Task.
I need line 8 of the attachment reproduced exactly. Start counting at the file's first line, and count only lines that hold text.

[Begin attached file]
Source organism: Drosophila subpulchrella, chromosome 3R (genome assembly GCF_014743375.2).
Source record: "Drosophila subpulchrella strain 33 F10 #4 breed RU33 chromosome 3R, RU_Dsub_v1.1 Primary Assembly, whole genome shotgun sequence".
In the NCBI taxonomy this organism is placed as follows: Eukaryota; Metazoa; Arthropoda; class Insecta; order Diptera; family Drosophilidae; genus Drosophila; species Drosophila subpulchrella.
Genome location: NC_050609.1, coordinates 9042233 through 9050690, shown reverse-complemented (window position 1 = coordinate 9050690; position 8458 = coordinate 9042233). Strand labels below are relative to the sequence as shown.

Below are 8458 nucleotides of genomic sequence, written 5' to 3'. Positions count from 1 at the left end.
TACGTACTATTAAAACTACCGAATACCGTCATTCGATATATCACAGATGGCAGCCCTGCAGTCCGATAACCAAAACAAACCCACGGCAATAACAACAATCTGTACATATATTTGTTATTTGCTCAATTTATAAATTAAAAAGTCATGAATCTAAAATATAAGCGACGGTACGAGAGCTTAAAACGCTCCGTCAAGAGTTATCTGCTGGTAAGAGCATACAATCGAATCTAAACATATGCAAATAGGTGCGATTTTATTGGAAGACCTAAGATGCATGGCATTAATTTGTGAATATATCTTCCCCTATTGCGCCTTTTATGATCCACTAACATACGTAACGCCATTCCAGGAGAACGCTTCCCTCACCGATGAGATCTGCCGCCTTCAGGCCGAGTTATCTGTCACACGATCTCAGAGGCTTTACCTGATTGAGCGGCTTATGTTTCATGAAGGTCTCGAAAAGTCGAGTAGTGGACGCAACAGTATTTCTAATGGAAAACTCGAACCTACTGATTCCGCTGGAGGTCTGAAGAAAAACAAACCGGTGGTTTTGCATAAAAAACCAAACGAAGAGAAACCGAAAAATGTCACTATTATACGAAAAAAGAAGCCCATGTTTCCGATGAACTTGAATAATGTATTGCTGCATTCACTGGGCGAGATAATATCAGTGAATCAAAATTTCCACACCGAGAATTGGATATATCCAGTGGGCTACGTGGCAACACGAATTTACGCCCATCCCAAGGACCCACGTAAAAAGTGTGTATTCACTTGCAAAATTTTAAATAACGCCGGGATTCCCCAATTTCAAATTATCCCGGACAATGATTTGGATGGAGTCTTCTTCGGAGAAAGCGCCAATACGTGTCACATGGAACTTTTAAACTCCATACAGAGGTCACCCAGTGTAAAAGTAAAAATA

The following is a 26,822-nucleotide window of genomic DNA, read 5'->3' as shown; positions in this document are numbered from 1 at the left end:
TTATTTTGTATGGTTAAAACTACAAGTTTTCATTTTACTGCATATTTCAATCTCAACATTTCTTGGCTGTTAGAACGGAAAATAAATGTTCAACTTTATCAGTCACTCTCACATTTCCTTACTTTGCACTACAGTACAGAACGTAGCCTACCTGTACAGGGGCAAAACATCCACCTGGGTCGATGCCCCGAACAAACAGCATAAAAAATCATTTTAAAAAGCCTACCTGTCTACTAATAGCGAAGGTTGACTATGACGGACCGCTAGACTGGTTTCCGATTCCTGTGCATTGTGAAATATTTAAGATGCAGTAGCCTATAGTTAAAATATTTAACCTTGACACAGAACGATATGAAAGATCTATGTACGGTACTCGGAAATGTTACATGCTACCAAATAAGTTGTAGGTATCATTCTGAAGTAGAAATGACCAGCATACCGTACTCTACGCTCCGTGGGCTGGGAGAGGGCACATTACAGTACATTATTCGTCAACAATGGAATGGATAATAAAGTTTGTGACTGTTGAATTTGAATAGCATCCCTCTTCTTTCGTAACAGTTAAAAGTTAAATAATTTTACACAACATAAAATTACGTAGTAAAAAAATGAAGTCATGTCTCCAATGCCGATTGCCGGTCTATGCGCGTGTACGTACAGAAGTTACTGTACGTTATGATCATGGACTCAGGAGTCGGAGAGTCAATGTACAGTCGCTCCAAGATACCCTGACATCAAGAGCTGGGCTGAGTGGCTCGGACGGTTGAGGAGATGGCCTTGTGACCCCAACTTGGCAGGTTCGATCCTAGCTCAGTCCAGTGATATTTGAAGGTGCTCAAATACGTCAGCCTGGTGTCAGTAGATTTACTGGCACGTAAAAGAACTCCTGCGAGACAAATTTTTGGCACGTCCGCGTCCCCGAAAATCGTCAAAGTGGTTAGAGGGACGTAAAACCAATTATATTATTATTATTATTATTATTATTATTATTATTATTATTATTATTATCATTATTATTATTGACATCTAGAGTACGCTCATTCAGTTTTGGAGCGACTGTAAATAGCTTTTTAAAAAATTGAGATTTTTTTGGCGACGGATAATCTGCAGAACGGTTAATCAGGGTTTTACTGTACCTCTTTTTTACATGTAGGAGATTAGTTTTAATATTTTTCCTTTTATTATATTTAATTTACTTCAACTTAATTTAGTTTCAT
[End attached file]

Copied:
TTATTTTGTATGGTTAAAACTACAAGTTTTCATTTTACTGCATATTTCAATCTCAACATTTCTTGGCTGTTAGAACGGAAAATAAATGTTCAACTTTATCAGTCACTCTCACATTTCCTTACTTTGCACTACAGTACAGAACGTAGCCTACCTGTACAGGGGCAAAACATCCACCTGGGTCGATGCCCCGAACAAACAGCATAAAAAATCATTTTAAAAAGCCTACCTGTCTACTAATAGCGAAGGTTGACTATGACGGACCGCTAGACTGGTTTCCGATTCCTGTGCATTGTGAAATATTTAAGATGCAGTAGCCTATAGTTAAAATATTTAACCTTGACACAGAACGATATGAAAGATCTATGTACGGTACTCGGAAATGTTACATGCTACCAAATAAGTTGTAGGTATCATTCTGAAGTAGAAATGACCAGCATACCGTACTCTACGCTCCGTGGGCTGGGAGAGGGCACATTACAGTACATTATTCGTCAACAATGGAATGGATAATAAAGTTTGTGACTGTTGAATTTGAATAGCATCCCTCTTCTTTCGTAACAGTTAAAAGTTAAATAATTTTACACAACATAAAATTACGTAGTAAAAAAATGAAGTCATGTCTCCAATGCCGATTGCCGGTCTATGCGCGTGTACGTACAGAAGTTACTGTACGTTATGATCATGGACTCAGGAGTCGGAGAGTCAATGTACAGTCGCTCCAAGATACCCTGACATCAAGAGCTGGGCTGAGTGGCTCGGACGGTTGAGGAGATGGCCTTGTGACCCCAACTTGGCAGGTTCGATCCTAGCTCAGTCCAGTGATATTTGAAGGTGCTCAAATACGTCAGCCTGGTGTCAGTAGATTTACTGGCACGTAAAAGAACTCCTGCGAGACAAATTTTTGGCACGTCCGCGTCCCCGAAAATCGTCAAAGTGGTTAGAGGGACGTAAAACCAATTATATTATTATTATTATTATTATTATTATTATTATTATTATTATTATTATCATTATTATTATTGACATCTAGAGTACGCTCATTCAGTTTTGGAGCGACTGTAAATAGCTTTTTAAAAAATTGAGATTTTTTTGGCGACGGATAATCTGCAGAACGGTTAATCAGGGTTTTACTGTACCTCTTTTTTACATGTAGGAGATTAGTTTTAATATTTTTCCTTTTATTATATTTAATTTACTTCAACTTAATTTAGTTTCAT